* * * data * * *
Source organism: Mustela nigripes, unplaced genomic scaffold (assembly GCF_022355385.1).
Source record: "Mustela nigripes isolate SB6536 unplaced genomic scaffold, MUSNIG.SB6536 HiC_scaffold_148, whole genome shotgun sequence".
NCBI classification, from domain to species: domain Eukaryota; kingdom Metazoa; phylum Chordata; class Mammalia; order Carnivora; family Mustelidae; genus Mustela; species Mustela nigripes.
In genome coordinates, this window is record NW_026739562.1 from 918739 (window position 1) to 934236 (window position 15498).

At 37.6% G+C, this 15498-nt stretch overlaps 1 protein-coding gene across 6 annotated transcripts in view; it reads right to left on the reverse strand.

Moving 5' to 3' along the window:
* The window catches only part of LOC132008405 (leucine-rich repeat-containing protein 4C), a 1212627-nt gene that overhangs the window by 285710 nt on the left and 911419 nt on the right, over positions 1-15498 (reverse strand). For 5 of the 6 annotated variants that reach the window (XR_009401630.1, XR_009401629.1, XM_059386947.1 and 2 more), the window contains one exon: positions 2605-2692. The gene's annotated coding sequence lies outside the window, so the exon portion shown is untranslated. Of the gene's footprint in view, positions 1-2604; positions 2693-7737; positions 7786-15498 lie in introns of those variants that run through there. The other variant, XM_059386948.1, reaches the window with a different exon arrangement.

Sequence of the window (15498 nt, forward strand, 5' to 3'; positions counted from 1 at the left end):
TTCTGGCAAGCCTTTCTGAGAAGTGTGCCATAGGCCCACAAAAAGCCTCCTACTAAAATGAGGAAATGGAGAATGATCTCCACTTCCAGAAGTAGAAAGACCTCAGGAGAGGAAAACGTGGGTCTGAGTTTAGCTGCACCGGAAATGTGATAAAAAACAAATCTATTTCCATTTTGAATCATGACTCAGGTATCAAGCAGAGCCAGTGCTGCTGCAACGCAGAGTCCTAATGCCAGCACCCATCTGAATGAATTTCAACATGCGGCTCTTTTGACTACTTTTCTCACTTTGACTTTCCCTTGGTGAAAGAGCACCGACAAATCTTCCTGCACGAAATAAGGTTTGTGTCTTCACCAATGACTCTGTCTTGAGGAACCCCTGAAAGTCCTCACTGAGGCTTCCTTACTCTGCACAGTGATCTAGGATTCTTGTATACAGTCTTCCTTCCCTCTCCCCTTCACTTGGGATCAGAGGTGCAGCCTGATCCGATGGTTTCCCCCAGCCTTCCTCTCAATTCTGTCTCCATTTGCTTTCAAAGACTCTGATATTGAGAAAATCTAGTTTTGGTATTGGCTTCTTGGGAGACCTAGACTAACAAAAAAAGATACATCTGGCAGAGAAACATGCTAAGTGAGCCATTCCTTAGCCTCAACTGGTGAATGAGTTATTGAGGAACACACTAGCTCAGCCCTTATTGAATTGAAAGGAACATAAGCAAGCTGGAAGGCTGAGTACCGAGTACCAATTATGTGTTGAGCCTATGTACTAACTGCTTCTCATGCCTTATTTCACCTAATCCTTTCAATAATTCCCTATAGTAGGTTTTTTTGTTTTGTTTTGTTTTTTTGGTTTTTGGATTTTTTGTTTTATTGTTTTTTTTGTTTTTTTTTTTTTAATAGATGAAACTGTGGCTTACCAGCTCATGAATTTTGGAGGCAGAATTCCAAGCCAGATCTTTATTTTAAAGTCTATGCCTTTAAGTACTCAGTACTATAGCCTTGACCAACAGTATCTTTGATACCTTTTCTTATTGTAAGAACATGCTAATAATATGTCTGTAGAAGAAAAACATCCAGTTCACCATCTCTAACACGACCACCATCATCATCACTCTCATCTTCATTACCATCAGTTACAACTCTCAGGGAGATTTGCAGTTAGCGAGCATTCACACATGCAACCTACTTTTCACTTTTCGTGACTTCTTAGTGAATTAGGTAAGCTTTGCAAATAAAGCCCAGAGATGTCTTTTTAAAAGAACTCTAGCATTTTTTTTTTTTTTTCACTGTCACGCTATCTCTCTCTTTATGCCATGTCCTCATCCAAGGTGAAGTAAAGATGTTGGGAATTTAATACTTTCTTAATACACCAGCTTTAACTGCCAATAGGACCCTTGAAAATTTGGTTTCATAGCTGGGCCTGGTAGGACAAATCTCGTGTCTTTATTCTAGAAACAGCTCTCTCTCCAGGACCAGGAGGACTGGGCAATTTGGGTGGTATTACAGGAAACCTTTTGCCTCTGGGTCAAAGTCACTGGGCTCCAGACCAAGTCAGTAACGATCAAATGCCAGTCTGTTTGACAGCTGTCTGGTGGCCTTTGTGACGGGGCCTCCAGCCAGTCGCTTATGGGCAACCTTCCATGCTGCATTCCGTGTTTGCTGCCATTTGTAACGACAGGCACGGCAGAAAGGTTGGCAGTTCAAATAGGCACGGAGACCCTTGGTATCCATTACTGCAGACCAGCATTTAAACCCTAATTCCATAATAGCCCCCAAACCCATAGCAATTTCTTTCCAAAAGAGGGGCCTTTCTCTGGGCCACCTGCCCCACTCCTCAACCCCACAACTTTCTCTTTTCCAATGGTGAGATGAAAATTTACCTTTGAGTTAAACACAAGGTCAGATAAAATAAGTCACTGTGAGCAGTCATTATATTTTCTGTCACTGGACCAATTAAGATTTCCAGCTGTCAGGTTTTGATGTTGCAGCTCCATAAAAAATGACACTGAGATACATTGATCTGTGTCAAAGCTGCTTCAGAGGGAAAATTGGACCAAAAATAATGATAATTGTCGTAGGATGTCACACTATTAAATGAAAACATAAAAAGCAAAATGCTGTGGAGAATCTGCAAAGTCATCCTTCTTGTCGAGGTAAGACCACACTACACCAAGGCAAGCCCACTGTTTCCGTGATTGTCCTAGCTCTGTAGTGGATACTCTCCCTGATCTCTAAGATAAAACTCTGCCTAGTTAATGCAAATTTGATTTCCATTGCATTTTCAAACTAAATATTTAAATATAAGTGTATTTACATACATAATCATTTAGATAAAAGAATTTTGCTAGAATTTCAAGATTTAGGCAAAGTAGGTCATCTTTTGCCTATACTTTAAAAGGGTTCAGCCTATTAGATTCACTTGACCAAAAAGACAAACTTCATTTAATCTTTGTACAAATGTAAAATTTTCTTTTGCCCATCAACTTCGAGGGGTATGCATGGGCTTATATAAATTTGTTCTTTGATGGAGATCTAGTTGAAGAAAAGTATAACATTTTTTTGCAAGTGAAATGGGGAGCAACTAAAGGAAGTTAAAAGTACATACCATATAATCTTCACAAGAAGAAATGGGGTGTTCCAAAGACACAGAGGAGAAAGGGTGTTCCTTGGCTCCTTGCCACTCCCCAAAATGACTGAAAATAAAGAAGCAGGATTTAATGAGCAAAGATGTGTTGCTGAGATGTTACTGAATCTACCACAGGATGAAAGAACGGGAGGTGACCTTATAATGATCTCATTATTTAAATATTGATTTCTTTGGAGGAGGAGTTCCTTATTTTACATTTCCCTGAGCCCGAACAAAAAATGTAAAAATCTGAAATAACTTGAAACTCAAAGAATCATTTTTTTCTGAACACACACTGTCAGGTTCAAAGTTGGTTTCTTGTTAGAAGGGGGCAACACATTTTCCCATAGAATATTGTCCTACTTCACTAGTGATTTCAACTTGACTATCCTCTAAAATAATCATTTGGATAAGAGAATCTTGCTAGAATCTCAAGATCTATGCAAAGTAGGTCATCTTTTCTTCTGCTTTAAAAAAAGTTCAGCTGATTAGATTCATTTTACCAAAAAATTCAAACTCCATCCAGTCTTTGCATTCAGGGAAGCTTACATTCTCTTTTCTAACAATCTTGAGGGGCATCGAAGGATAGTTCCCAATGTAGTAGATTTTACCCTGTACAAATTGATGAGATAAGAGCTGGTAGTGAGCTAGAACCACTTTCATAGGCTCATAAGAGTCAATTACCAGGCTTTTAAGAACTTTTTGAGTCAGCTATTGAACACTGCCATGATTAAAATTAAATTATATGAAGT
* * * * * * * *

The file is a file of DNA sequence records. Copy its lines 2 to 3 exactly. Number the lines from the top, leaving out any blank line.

Source record: "Mustela nigripes isolate SB6536 unplaced genomic scaffold, MUSNIG.SB6536 HiC_scaffold_148, whole genome shotgun sequence".
NCBI classification, from domain to species: domain Eukaryota; kingdom Metazoa; phylum Chordata; class Mammalia; order Carnivora; family Mustelidae; genus Mustela; species Mustela nigripes.